our government has sacrificed the rule of law and legal institutions in the interest of its own self-preservation.  Today we’re living in a system of government akin to the 19th, possibly even early 20th century.

This is all demonstrated by the effectiveness of the economy and decide in people’s living standards.

ZDF: What does the future Russia look like?

MBK: Over the course of the past 5 centuries, Russia has more or less been on a trajectory of European political and social development.  I think that in this regard nothing has changed.  Sooner or later, in the region of the next 6-8 years, certainly in the next 16, the current regime will be gone.  When that occurs we will need to be ready to get the country back on the right track towards an European-style development.  I believe this will happen, and it’s a shame that so much time has been wasted, and that Russia is forced to lag behind the wider world.  It’s a shame for the people who have lived their lives under such difficult circumstances.

ZDF: In Germany there are many people who are impressed by Putin and the politics of the Kremlin.  What would you say to these people?

MBK: I think you need to ask these people one question: give two thirds of your wages in charitable funds to officials so that they can buy themselves expensive cars.  Move in to a small apartment 100km from Berlin and risk having your heating and water cut off.  Also, if you can, give more money to officials so they can send their children abroad to study in, for instance, France, or maybe buy a yacht.  If they like that, then they’ll have to buy tickets right away and move to Russia.     If they don’t like it, then they’ll have to ask themselves why do they like the person that has created these conditions?

ZDF:  How will the 2018 presidential elections end?

MBK:  I would not give the name “elections” to the political gymnastics that are going to take place in Russia next year.  The word “elections” gives the impression that they are going to be somehow legitimate and normal.  

They won’t be elections, they will be a sort of plebiscite which will confirm that Putin can stay in power for another 6 years.

What percentage of people vote in genuine support of Putin, what percentage vote for a lack of any alternative, and what percentage vote out of fear of being fired is an interesting question.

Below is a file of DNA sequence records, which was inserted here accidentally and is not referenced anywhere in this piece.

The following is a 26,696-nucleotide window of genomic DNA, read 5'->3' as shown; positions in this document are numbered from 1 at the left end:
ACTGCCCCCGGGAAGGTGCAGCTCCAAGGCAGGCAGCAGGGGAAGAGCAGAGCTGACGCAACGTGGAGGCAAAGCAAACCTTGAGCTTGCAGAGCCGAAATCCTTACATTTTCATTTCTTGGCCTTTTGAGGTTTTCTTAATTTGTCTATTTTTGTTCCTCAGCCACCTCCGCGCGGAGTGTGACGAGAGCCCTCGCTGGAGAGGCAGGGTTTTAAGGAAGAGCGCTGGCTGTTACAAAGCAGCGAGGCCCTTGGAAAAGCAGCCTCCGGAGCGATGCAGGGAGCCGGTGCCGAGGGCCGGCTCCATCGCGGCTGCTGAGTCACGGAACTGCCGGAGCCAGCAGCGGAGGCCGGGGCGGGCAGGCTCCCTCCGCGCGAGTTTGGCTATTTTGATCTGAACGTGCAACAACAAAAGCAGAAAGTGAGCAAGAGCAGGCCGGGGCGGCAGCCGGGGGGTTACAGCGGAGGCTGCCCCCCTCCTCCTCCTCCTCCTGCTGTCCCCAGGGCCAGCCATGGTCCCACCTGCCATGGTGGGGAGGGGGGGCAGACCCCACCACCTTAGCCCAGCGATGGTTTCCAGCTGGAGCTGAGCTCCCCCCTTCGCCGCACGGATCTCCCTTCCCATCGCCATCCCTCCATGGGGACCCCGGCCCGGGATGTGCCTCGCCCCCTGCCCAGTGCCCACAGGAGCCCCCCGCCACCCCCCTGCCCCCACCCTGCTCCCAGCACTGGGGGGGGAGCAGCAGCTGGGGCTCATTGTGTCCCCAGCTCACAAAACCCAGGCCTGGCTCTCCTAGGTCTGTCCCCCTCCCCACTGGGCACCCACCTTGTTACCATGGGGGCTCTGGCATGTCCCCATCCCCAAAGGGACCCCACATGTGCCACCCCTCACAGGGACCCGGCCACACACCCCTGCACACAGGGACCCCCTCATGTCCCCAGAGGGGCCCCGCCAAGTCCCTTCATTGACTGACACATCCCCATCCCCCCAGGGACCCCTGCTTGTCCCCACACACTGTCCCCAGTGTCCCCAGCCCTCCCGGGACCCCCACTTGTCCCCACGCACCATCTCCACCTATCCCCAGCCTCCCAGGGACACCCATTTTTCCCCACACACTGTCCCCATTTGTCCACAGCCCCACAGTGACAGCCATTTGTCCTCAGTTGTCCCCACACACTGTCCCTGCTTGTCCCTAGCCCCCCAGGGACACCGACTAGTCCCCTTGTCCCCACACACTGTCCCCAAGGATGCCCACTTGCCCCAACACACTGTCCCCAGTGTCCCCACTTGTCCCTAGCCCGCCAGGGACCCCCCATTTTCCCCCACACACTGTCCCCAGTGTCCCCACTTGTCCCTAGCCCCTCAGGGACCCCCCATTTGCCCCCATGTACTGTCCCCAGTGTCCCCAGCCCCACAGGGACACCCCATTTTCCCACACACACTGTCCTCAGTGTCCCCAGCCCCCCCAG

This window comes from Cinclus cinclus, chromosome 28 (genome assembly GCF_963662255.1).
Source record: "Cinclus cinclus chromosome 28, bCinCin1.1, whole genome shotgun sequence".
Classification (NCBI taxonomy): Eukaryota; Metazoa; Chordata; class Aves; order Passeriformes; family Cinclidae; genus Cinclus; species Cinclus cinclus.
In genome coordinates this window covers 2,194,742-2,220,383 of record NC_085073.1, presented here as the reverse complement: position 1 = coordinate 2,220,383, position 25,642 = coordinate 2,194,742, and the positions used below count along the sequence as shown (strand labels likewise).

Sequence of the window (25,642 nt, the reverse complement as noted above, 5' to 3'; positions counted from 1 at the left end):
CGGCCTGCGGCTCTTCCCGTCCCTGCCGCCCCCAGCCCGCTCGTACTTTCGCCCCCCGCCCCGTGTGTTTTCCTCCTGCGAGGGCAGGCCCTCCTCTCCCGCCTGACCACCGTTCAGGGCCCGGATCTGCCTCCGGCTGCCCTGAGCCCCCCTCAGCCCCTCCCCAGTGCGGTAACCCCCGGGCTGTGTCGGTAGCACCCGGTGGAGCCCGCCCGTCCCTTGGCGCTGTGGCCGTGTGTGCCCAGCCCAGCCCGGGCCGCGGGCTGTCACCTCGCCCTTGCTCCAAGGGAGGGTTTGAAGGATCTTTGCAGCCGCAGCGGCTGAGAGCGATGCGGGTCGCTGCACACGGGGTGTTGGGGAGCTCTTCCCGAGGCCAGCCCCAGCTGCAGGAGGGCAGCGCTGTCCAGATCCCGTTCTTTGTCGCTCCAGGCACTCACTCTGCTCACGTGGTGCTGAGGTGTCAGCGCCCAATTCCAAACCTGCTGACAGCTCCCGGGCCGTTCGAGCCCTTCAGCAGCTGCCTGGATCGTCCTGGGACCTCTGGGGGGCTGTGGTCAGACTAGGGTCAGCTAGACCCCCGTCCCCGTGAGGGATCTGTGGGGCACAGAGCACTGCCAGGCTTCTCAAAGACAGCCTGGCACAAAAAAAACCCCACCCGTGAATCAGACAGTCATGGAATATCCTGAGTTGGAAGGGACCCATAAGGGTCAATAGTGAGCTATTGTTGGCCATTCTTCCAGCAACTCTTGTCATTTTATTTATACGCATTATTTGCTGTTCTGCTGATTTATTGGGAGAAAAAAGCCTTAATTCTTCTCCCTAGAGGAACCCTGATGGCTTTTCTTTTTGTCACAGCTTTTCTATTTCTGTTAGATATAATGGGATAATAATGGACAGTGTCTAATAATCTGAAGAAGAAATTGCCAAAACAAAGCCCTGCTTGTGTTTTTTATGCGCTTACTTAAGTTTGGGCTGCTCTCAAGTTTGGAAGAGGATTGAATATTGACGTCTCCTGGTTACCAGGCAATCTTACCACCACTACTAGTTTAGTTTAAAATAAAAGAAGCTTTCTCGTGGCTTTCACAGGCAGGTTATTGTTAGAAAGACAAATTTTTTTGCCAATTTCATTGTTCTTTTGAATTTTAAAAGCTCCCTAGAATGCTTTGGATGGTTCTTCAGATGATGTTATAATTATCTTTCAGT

ZDF: Are you going to run for president in 2018?

MBK: No, of course not.  Firstly, I think that it’s pointless to play with fraudsters at their own game.  Secondly, I believe that when the regime finally falls, the question won’t be “who is going to replace him?”, but rather how can we build a system where the emergence of another Putin is impossible?  I think that to begin with

we have to undertake serious political reforms which would reduce the power of the president, subsequently increasing the ability of parliament to make independent decisions, and, of course, to organise independence of the judiciary.

After this new system is achieved, open elections should be held when Putin is already long gone.

ZDF: The European Council has demanded that Russia abide by the order of the European Court of Human Rights to pay compensation to the former shareholders of the Yukos oil company.  Is Russia going to pay up? What do you think?

MBK: I would be surprised if the Kremlin did decide to pay up, as they know full well that the Yukos shareholders are not particularly fond of Putin and his entourage as a result of their involvement in its liquidation.  As the Panama Papers showed, Putin and his close friends are still hungry for more, regardless of their current wealth.  Their greed will not allow them to deal with the thousands of minor shareholders across the world whose funds were stolen, as well as all Yukos’ former employees.  These people have accumulated unprecedented wealth and they’re not going to let go of it.  Their greed won’t allow it.

Print Friendly, PDF & Email